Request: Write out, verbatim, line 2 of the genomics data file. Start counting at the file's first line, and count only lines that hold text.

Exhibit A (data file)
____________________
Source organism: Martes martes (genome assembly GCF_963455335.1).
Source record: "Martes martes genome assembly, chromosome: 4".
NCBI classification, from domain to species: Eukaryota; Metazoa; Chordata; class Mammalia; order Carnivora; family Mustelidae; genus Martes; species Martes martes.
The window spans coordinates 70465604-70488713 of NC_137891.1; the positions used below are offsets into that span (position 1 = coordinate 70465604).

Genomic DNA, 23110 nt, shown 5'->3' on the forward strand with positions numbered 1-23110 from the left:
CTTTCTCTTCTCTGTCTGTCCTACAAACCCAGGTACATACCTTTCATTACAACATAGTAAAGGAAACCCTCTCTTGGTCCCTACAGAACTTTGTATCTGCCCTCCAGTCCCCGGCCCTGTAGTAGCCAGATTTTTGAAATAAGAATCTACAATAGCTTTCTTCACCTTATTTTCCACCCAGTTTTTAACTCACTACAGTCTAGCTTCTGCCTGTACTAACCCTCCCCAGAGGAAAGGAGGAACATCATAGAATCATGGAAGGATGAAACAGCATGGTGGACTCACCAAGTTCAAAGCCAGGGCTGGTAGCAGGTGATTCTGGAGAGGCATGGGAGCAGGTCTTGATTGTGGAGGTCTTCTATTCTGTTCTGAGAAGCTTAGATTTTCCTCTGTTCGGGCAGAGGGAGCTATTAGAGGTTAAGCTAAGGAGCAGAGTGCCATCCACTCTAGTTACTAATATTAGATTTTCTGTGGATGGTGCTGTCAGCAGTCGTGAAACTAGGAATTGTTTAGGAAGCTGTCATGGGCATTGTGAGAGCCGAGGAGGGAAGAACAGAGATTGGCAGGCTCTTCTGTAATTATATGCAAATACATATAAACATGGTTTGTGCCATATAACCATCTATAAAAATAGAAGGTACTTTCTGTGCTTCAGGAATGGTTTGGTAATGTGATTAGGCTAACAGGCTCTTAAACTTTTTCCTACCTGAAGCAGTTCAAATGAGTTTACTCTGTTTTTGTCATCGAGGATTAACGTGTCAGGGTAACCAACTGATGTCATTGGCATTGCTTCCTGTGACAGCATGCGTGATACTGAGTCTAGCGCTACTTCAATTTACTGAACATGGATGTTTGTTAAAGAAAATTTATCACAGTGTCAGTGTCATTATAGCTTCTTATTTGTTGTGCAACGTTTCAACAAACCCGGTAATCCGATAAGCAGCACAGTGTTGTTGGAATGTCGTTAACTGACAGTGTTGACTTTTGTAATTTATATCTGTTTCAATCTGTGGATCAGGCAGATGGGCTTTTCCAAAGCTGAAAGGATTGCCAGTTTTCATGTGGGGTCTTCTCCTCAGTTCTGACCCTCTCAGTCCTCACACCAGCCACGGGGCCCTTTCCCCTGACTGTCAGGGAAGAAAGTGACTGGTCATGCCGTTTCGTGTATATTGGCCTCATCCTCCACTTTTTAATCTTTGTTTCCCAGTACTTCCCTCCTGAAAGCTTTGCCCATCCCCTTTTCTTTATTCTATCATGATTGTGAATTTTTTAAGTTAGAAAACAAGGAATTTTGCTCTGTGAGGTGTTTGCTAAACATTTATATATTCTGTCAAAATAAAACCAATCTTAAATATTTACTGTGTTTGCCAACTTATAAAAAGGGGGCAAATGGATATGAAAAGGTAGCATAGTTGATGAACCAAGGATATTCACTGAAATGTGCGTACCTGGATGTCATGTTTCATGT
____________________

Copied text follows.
Source record: "Martes martes genome assembly, chromosome: 4".